While attending college at the University of California, Berkeley, Dr. Susan Miyasaka was deeply moved by accounts of global famines. Her sentiments prompted her to become an agronomist — a scientist who studies large scale crops.
“I’ve always focused primarily on edible crops because I’m interested in helping to feed people,” she says
As a native of Oahu, Susan has witnessed the demise of sugarcane and pineapple — crops that once defined agriculture in the Islands. For the past 25 years, she’s been working at the University of Hawaii's Komohana Research and Extension Service in Hilo, looking for alternatives to those plantation crops.
Her current research focuses primarily on Okinawan purple sweet potatoes, which currently aren’t grown on the U.S. mainland, and taro, a traditional Hawaiian root vegetable. One of her former graduate students successfully genetically engineered a variety of Chinese taro to resist taro leaf blight, a major threat to the crop.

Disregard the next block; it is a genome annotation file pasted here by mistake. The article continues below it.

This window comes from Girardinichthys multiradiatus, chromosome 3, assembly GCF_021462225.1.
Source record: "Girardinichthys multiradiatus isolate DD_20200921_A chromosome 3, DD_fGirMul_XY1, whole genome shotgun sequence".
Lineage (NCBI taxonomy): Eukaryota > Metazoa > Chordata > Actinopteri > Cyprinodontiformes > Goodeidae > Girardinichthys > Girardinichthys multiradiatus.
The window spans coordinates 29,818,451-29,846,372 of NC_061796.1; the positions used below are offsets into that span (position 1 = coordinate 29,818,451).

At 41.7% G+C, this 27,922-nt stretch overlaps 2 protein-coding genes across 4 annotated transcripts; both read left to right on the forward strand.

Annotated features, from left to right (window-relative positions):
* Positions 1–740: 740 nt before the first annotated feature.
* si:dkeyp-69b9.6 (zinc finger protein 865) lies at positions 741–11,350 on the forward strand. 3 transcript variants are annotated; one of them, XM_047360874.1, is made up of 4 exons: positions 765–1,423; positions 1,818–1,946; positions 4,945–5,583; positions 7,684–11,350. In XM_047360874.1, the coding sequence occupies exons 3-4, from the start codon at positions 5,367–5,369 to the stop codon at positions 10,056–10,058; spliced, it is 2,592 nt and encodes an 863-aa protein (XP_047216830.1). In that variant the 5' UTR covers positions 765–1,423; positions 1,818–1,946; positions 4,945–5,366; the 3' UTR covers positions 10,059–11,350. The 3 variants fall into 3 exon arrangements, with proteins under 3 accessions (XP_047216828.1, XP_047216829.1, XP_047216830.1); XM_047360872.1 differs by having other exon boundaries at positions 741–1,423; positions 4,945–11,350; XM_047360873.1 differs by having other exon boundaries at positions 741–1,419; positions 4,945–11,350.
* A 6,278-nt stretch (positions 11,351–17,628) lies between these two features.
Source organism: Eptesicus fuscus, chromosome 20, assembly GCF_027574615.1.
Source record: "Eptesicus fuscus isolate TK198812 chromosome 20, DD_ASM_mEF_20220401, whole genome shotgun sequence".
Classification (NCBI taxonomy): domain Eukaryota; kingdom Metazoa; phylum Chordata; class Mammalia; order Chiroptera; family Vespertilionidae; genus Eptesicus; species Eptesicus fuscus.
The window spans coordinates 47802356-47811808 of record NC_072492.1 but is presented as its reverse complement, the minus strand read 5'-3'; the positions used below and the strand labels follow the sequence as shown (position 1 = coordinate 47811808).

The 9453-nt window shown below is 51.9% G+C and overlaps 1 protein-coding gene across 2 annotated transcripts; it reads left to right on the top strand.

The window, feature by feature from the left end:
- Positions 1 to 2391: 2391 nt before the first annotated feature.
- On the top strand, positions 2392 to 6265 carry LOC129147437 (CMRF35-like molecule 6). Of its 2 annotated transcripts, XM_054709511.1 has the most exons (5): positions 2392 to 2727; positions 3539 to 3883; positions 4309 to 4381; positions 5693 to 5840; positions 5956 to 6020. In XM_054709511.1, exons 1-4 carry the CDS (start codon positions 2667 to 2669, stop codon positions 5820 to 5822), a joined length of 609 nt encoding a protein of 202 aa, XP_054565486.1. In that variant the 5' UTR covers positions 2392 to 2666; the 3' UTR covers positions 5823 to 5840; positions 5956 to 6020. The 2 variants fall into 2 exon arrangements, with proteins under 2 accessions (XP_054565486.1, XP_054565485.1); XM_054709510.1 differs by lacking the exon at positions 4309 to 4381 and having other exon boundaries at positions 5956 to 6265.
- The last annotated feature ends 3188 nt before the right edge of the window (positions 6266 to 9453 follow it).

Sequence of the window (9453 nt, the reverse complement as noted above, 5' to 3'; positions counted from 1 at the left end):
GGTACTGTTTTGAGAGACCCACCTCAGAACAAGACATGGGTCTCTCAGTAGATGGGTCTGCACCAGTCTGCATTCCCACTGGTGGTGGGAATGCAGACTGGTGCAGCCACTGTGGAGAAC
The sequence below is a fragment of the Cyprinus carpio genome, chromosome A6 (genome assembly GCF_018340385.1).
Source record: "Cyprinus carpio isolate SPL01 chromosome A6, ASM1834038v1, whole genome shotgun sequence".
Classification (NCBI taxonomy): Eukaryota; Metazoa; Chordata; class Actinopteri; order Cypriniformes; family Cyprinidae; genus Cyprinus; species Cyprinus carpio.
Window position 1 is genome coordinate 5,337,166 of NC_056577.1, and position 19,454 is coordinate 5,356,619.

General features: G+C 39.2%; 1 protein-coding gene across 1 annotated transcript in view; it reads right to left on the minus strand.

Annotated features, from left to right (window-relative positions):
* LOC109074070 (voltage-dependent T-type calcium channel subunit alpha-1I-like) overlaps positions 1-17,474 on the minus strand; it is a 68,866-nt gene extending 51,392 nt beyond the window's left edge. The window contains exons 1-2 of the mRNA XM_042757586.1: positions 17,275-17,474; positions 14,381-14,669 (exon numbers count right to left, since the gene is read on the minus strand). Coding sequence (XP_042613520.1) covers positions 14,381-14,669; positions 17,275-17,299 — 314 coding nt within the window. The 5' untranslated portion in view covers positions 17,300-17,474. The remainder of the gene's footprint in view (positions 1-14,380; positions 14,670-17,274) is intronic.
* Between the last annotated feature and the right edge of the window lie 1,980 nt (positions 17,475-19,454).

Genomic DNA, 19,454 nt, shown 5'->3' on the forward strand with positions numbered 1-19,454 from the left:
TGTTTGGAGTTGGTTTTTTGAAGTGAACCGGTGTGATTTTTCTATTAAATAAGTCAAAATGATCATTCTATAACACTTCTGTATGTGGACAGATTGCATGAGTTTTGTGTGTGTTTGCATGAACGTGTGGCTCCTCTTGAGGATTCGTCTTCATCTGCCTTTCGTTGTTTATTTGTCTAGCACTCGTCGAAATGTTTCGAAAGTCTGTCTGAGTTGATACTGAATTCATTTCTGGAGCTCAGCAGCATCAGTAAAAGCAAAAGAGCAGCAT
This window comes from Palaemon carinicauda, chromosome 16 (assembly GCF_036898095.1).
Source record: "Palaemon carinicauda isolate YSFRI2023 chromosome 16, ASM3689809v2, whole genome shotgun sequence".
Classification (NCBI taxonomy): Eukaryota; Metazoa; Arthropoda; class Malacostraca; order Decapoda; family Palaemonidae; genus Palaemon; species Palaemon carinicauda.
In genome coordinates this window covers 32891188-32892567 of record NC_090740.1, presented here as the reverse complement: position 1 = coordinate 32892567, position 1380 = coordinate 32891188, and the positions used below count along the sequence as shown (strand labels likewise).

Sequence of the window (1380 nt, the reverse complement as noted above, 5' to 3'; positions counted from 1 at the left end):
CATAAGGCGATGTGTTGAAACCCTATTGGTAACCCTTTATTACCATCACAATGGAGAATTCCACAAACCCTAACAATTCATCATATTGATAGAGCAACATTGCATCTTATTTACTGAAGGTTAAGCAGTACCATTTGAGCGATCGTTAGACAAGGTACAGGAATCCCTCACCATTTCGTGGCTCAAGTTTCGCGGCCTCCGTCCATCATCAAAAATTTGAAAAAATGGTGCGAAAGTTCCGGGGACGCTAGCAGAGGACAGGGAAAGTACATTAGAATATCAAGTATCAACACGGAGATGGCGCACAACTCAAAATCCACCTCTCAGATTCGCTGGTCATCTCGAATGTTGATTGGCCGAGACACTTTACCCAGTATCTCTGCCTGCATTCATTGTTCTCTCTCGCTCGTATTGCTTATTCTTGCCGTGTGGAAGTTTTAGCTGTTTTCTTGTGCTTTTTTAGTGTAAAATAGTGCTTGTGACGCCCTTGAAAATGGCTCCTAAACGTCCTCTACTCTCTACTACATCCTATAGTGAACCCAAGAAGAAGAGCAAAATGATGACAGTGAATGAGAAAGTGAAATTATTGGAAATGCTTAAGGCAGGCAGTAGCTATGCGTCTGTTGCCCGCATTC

"The controversy generated by anti-GMO activists shut down the research before it went to field trials. There were several attempts at the state Legislature to pass a moratorium or outright ban on genetic engineering of taro research, although none passed. In this negative, emotional climate, it was not possible to obtain funding or permits to continue the research and the tissue-cultured plants were destroyed.
“I think it’s really too bad because yes, a lot of effort went into producing those lines. Genetic engineering is an art, as well as a science, especially when dealing with tissue cultures, and I’m not sure we could produce those same lines again.”
Despite that setback, Susan continues to pursue her research in taro leaf blight resistance, using conventional breeding methods. “We may have some promising varieties...that might be able to be released commercially in a couple of years,” she says.
She also continues to speak on behalf of biotechnology in often-heated political forums, such as the recent Hawaii County Council hearings on legislation imposing a GMO crop moratorium. (The bill was approved, but has since been overturned by the courts.)
“It’s not easy for a scientist to appear in a political arena,” Susan says. “But I felt that I had to provide the scientific facts. So now they’re out there, whether they choose to believe them or not.”